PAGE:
Photo of Bread Loaf Inn
The Bread Loaf Inn.

Each August, Middlebury College faculty have the opportunity to attend a teaching and writing retreat to explore topics in pedagogy, prepare for courses, and explore issues in higher education.

Retreat Announcements

Thank you to all the participants, organizers, and supporters that allowed for two days of focus on pedagogy at Bread Loaf.

Resources such as presentation slides and handouts can be found on the detailed event schedule.

2023 Teaching and Writing Retreat

Student Expectations - Faculty Expectations: How Prepared are We for Fall ‘23?

Monday, August 28 - Tuesday, August 29 at Middlebury’s Bread Loaf Campus

The retreat is a terrific opportunity to connect with colleagues, discuss timely issues in higher education, and sharpen your focus before teaching begins in earnest in September. Sponsored by the Writing and Rhetoric Program and the Center for Teaching, Learning, and Research.

Over the course of a day and a half, we will: 

  • assess the COVID shadow, how it impacted the last year with student engagement, and what we expect this coming year as we all move further out of it,
  • grapple with our own understanding of academic rigor and how to help our students embrace authentic learning successfully,
  • play with the possibilities for how Conflict Transformation pedagogy can create a rigorous, inclusive learning experience,
  • and attend to the details of course planning through supportive conversations about fall semester syllabi. 


In addition to giving you lots to think and talk about, we promise to feed you well and put you up for the night on the mountain. So that we can plan accordingly, registrations must be complete by August 4, but we encourage you to register as soon as you know you plan to attend. The first 30 registrants will be guaranteed overnight accommodations at Bread Loaf. 

Can’t stay overnight? Join us at 8:30 am through dinner on Day 1. Feel free to stay as long as you can, and we will be happy to welcome commuters back for breakfast at 8:00 am on Tuesday. The Tuesday program begins at 8:30 am and wraps up at 2:00 pm.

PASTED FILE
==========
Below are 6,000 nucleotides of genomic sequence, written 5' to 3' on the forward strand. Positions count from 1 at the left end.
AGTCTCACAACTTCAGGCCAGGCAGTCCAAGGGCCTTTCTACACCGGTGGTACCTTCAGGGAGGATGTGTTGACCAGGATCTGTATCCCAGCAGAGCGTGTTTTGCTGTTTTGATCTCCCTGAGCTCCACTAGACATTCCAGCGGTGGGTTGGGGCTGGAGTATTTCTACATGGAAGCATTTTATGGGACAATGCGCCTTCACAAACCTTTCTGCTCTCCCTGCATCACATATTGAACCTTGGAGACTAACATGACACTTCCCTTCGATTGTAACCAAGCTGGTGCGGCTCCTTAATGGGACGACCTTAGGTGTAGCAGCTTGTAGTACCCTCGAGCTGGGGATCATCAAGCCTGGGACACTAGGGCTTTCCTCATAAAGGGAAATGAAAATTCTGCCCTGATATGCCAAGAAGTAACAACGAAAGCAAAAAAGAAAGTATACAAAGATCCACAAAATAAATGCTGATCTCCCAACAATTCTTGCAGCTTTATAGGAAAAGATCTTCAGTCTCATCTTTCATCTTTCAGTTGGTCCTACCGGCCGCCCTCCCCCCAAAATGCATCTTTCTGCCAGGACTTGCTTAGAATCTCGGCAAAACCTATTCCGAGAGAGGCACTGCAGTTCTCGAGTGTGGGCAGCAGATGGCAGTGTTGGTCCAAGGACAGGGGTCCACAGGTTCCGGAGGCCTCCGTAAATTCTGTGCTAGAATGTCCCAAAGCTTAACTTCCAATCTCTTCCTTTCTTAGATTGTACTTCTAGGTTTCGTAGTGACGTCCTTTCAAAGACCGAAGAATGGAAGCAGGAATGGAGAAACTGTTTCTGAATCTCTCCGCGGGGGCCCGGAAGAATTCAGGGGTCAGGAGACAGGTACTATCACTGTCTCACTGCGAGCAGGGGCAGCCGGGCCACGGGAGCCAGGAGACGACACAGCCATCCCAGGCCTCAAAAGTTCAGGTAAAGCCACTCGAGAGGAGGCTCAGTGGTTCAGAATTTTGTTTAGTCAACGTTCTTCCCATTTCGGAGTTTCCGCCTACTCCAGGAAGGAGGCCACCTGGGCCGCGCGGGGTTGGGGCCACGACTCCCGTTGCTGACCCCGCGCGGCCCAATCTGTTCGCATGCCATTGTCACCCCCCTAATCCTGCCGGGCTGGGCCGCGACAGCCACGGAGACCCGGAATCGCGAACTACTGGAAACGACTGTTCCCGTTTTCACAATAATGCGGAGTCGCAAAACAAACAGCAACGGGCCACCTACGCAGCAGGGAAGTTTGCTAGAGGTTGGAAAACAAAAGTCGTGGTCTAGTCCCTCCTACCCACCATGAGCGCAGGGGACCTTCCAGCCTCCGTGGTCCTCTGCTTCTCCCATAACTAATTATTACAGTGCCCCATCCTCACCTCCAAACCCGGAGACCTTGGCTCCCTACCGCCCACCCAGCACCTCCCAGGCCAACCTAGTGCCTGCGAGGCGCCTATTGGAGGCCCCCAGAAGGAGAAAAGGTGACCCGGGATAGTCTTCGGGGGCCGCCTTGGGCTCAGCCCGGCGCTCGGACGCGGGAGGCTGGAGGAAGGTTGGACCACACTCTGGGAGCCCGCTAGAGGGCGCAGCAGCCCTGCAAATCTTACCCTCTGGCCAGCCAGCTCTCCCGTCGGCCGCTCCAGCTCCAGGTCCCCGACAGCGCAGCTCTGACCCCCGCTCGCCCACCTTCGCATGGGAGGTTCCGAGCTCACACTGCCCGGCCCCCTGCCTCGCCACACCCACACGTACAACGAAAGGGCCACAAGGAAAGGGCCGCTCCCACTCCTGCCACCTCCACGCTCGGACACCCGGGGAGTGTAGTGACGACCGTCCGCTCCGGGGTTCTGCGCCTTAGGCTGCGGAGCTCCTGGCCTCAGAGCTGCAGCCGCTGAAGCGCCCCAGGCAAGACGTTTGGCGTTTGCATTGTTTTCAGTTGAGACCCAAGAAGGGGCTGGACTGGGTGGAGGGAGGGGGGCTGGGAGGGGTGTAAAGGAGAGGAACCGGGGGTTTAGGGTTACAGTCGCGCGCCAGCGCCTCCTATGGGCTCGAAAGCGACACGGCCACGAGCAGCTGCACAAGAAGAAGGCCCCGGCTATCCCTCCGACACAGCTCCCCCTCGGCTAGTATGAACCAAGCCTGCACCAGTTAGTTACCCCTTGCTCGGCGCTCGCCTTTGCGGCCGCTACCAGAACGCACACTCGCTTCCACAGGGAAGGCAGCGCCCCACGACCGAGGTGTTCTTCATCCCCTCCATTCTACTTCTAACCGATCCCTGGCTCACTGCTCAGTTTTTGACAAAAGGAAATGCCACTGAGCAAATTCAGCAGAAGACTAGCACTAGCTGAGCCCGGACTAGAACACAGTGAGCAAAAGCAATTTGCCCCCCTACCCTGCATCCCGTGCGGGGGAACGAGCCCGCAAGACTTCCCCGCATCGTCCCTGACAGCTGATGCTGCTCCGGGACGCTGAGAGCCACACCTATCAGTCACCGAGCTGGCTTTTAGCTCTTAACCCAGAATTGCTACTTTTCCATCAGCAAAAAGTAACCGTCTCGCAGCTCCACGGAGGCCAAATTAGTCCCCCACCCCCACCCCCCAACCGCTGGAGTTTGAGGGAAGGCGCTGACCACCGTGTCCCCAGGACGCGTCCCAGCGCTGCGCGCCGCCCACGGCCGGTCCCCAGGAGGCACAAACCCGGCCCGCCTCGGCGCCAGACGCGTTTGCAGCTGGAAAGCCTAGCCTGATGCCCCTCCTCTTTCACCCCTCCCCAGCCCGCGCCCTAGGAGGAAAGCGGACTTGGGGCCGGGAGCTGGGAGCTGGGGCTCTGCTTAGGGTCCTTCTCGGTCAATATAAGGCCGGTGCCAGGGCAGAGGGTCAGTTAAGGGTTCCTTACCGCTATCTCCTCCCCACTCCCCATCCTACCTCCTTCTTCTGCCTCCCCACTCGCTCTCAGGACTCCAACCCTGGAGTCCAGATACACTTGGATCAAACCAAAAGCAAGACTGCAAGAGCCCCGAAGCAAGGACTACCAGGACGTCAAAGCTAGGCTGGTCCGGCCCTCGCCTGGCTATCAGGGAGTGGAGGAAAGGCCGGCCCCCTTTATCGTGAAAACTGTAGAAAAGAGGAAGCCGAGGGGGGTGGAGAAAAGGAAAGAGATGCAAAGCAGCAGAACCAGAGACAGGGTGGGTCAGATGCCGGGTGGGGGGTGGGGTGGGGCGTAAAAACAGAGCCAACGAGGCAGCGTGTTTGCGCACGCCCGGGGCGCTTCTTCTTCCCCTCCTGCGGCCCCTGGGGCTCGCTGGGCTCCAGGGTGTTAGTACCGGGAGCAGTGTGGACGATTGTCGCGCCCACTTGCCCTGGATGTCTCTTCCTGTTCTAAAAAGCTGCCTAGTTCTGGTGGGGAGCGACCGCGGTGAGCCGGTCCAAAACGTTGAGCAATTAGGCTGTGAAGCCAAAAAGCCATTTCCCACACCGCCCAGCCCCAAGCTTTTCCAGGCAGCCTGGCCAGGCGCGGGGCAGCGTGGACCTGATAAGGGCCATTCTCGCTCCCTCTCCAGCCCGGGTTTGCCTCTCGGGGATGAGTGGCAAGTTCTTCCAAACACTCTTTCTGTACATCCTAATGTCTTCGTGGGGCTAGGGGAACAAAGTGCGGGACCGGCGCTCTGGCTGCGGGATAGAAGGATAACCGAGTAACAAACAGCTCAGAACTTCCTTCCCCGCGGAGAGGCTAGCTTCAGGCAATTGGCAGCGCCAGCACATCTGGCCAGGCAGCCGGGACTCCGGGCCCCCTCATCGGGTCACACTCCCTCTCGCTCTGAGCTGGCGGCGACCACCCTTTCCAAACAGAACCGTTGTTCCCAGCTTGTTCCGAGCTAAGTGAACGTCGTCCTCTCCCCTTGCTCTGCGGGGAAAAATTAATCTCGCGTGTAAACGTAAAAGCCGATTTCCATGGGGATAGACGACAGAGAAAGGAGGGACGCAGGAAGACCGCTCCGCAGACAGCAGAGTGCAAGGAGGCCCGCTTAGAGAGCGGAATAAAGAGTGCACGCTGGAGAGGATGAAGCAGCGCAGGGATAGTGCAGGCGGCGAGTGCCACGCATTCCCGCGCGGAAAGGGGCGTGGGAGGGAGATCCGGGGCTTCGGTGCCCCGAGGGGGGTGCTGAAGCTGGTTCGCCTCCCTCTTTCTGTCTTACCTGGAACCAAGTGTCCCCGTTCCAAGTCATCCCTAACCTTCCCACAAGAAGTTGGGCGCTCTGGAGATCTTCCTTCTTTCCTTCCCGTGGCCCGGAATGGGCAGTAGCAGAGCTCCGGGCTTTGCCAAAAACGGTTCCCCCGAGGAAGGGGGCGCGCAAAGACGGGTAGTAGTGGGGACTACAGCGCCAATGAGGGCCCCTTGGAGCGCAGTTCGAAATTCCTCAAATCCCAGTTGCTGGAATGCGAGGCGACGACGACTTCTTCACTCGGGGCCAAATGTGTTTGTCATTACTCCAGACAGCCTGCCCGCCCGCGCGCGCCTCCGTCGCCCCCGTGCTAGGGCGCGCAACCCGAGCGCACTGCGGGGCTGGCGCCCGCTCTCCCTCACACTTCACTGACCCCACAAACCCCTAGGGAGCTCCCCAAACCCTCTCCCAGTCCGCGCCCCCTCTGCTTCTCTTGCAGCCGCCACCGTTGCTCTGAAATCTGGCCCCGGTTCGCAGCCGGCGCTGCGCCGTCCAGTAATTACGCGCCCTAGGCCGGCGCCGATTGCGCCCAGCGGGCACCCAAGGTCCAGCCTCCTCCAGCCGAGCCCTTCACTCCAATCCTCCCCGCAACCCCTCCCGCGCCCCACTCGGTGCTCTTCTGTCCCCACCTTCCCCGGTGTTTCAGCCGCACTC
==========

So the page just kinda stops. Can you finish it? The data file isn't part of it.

Email questions to          

Student Expectations - Faculty Expectations: How Prepared are We for Fall ‘23?

For articles to read prior to the event and additional information see the detailed schedule.

Retreat Day 1—Monday, August 28

Bread Loaf Barn



Bread Loaf Barn

Faculty Expectations for the Year Ahead

Before arriving on Monday, please read the articles listed on the detailed schedule.

Bread Loaf Barn

"Why is Rigor hard for us to pull off in the classroom?” Understanding where students are coming from and helping them through barriers and challenges

Bread Loaf Dining Hall

Lunch and Break

Bread Loaf Barn

Designing a Syllabus That Promotes Student Learning and Success

Bread Loaf Barn

Syllabus Group Discussions

Faculty need to bring five copies of a syllabus to workshop.

Bread Loaf Dining Hall


Retreat Day 2—Tuesday, August 29

Bread Loaf Dining Hall


Bread Loaf Barn


Plenary in Barn then Move to Breakout Spaces

Conflict Transformation in the Classroom

Conflict transformation (CT) involves the study and practice of moving from destructive conflict dynamics to more constructive ones. This 90 minute workshop begins with a half-hour plenary session that offers an introduction to conflict transformation, with a particular focus on how Middlebury classrooms provide spaces to cultivate CT knowledge, skills, and dispositions.

We will then break into small groups, led by an interdisciplinary group of faculty. Participants will choose a theme that they want to explore, including (1) reflective writing (Genie Giaimo), (2) tackling controversial topics (Sebnem Gumuscu), (3) fostering creativity (Lida Winfield), (4) interdisciplinary conflict analysis (Sarah Stroup). Participants are encouraged to think in advance about how one of these themes relate to a coming course, assignment, or topic, and feel free to bring a copy of the syllabus or assignment. We also invite you to join and look through the new CT Canvas site: